A war veteran has died after spending 54 years in hospital, in what is believed to have been the longest stay of any patient in the UK.
James Morris was admitted into hospital with a broken leg in 1962 but never went home after suffering a cardiac arrest on the operating table and being left in a vegetative state.
Mr Morris, who was disabled and could only say three words, died last month aged 75 .
His brother Karl Morris, 62, was shocked when a member of staff at the hospital suggested no one in the UK had been in NHS care longer than James who came through the doors as a 21-year-old.
Karl, from Coatbridge, North Lanarkshire, said: "Over the years we found a way to communicate with him. He was all there mentally but couldn't communicate with us at all. He only ever learned how to say three words again - his three loves - 'home', 'pub' and 'horses'.
"We often took him on holidays in Britain and the hospital knew how much he loved the pub so they would even take him there now and again."
Mr Morris was serving in the Scottish Rifle regiment, the Cameronians in Germany operating 24 hour manoeuvres when he was injured in a car crash.
He only broke his nose and a thigh bone in the initial crash, but when he returned to Scotland and had an operation to repair his thigh bone, he suffered irreparable damage and part of his brain shut down.
Mr Morris was moved to Wester Moffat Hospital run by NHS Lanarkshire where he remained for 54 years only to pass away this year on Easter Sunday.
Helen Ryan, senior charge nurse at Wester Moffat, said: "Our condolences are with Jimmy's family at this time.
"Having spent such an extraordinary long time at the hospital, Jimmy touched the lives of many; he was a good confidant and a great character and he will be sorely missed by everyone at the Heather Ward."
Wester Moffat Hospital confirmed that James spent 54 years in their care after spending two years in other hospitals.
An NHS spokesperson said they were not aware of anyone having spent longer than 54 years in an NHS hospital.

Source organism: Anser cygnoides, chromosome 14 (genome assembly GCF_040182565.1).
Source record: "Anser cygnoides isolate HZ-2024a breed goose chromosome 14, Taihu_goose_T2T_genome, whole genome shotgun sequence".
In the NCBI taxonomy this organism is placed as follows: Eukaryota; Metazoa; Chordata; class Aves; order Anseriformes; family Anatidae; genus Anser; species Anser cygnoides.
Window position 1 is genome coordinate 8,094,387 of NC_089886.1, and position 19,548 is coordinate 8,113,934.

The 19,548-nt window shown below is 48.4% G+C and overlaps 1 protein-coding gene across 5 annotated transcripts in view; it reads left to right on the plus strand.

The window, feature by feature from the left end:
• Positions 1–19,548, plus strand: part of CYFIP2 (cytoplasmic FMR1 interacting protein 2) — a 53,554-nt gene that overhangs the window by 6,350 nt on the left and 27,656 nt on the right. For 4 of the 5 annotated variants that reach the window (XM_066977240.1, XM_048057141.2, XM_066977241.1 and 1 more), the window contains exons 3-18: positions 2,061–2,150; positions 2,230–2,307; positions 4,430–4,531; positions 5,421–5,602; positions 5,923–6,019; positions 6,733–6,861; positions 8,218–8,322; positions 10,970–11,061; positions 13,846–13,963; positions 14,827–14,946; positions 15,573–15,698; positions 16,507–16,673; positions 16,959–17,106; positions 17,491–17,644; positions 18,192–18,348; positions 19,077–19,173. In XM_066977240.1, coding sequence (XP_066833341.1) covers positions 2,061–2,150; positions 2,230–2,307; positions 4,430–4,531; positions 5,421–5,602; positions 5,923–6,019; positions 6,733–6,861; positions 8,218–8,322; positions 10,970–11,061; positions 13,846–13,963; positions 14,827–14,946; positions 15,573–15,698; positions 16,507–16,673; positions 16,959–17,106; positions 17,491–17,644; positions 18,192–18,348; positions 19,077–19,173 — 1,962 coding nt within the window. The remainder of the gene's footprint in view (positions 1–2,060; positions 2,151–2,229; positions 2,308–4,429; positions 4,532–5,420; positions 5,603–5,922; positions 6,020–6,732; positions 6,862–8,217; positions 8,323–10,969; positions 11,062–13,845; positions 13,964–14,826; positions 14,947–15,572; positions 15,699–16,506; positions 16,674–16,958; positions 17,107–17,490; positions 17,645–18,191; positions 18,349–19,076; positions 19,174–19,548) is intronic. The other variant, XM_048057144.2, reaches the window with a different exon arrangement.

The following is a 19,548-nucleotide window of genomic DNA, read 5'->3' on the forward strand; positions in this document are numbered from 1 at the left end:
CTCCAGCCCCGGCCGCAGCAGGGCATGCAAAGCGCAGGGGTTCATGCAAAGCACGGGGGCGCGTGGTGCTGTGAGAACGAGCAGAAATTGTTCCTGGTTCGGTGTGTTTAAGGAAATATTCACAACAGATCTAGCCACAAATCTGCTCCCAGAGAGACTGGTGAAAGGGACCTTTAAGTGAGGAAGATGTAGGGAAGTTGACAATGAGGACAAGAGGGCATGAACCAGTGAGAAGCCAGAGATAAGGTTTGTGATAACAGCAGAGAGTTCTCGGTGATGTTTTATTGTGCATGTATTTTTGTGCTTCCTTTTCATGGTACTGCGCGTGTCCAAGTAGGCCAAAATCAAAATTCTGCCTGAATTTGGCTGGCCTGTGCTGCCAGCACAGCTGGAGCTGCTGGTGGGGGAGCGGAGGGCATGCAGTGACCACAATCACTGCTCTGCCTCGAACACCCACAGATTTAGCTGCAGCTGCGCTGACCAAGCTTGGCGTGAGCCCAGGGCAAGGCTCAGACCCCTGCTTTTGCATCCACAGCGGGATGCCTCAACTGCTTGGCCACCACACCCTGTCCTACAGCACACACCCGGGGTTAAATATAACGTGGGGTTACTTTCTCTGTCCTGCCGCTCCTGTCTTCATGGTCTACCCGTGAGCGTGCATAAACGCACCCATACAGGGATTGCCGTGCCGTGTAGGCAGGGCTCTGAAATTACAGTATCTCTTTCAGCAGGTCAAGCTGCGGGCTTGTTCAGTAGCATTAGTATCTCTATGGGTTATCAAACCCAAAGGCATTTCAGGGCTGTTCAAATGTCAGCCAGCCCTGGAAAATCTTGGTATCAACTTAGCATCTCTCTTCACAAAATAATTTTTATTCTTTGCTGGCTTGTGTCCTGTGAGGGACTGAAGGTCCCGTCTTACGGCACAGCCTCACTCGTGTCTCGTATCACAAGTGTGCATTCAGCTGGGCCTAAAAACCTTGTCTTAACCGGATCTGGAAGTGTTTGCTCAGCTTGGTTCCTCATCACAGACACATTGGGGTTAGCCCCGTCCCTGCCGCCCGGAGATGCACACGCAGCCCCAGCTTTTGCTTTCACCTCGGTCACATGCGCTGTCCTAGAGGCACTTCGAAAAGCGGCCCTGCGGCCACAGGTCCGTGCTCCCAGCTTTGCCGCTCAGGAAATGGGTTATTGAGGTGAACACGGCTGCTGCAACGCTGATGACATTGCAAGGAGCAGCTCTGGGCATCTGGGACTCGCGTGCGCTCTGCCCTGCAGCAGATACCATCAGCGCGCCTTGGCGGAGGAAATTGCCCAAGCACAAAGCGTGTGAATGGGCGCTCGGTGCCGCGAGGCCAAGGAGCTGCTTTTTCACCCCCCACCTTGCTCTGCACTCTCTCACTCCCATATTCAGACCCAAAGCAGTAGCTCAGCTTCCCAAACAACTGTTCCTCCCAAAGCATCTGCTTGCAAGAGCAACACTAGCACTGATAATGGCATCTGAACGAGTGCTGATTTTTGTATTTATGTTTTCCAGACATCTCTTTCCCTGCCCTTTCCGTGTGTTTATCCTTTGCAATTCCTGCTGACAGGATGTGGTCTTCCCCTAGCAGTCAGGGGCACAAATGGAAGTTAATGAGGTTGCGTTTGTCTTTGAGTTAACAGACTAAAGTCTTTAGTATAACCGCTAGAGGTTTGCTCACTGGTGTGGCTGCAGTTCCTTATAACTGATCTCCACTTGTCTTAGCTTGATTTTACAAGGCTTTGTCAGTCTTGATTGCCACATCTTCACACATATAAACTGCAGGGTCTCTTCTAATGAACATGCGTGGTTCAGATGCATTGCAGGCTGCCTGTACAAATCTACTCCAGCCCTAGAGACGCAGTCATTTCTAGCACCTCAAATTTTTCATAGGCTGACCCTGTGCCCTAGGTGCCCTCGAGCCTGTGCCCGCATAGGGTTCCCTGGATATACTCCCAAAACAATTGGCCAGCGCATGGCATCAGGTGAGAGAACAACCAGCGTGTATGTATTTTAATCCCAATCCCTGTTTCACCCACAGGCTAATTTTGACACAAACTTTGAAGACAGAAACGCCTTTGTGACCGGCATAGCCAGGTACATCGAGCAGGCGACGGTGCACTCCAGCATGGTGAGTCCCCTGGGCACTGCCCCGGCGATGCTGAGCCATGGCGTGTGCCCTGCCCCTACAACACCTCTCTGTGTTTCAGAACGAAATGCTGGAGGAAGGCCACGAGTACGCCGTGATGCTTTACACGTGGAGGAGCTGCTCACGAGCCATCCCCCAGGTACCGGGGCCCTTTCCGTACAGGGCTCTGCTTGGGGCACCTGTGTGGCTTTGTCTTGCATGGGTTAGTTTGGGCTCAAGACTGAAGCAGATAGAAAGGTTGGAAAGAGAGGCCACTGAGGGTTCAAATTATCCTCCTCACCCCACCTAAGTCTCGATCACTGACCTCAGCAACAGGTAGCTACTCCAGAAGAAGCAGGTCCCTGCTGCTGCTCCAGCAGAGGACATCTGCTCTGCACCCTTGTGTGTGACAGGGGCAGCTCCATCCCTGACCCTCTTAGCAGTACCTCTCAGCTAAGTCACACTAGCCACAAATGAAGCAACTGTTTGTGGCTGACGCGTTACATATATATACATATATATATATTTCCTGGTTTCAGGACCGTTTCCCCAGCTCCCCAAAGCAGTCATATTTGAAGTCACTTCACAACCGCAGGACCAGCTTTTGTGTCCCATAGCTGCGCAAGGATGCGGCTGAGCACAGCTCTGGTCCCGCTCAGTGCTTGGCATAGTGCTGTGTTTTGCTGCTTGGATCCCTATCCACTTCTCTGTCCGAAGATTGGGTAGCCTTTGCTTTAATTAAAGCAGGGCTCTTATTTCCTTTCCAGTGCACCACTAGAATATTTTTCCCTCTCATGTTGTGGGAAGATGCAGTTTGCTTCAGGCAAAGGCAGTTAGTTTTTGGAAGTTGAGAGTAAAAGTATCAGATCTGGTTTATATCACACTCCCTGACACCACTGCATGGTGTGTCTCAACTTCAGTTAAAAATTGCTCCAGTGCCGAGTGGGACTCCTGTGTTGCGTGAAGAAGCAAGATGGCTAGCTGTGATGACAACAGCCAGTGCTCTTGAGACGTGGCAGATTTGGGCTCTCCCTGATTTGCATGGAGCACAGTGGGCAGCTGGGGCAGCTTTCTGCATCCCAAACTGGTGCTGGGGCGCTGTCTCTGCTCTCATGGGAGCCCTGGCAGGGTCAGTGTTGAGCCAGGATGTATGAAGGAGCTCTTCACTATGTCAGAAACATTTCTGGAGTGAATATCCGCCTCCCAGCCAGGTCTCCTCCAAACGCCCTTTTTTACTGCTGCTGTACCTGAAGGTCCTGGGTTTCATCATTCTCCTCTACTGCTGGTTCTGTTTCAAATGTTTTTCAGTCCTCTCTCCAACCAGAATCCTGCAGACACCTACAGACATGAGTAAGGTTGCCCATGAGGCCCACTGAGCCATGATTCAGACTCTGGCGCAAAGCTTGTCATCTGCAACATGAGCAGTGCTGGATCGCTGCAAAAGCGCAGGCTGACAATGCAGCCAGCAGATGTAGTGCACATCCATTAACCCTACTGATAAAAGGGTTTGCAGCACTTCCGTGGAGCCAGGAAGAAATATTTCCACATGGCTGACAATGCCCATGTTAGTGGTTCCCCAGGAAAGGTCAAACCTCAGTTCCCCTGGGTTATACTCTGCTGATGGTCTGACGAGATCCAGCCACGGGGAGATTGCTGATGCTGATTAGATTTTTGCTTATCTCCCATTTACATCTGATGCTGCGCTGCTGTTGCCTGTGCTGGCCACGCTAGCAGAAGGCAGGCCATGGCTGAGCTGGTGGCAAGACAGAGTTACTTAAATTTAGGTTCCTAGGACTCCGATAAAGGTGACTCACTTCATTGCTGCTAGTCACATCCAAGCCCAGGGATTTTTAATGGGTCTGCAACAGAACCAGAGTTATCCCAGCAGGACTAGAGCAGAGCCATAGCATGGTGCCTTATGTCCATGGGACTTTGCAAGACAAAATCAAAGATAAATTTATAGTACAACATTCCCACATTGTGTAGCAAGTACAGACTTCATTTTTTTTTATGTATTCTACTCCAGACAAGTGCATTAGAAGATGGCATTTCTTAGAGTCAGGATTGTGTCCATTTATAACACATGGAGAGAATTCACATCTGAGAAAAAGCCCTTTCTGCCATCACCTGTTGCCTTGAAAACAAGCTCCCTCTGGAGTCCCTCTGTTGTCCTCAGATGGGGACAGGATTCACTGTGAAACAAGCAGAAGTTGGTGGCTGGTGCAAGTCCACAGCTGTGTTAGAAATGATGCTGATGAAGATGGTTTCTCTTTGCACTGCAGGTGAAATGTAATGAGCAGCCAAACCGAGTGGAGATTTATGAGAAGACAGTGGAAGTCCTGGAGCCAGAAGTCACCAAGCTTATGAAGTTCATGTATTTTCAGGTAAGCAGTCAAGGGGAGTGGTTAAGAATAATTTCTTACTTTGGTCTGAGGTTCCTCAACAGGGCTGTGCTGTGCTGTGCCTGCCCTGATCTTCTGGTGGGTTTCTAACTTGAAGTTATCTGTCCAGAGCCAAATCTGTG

The former soldier joined the army in 1959 and served in Germany until he was found behind the wheel of a Jeep turned on its side having crashed into a tree in three years later.
Karl heaped praise on staff at West Moffat.
He said: "Everyone at the hospital was outstanding, to care for a man throughout his entire life is quite something and we couldn't be more grateful to the NHS.
"It was a place for young disabled people and over the years I've seen countless patients and staff come and go.
"We made sure he got out over the years to live as fulfilling a life as possible and even right up to the week before he died we brought him home to visit.
"When my mum died we carried on doing what she did and visited him at the hospital regularly.
"He was mentally all there but just didn't have any control over his body so we took him on holidays and the hospital knew how much he loved the pub so they'd often take him.
"The staff were unbelievable and because James was a mad lover of Elvis they even organised special nights which he enjoyed."
With his parents Charles and Mary both dying at early ages and his sisters Bridie and Rose now gone, Karl has praised Rose's daughter for visiting James as often as she did.
Karl is now determined to find out the truth about his late brother's accident in Germany by digging into Cameronian archived material.
He said: "My dad died at 41 so my mum raised us on her own and would always visit James and when she died my sisters and I took over.
"I'm in the process of finding out the true story, what we do know is that he had no sleep for 24 hours.
"James was driving and we don't know if he fell asleep or not but his jeep was up against a tree on its side and he had was found with a broken nose and femur.
"I don't know how or why but when he went to have his femur operated on, he had a cardiac arrest and lived the rest of his life in hospital.
"Due largely to his age he recently developed problems with his throat which meant he couldn't eat or drink and over the last ten months he deteriorated.
"I can't imagine anyone has ever lived so long in an NHS hospital which I think is a remarkable reflection on Wester Moffat and NHS Lanarkshire."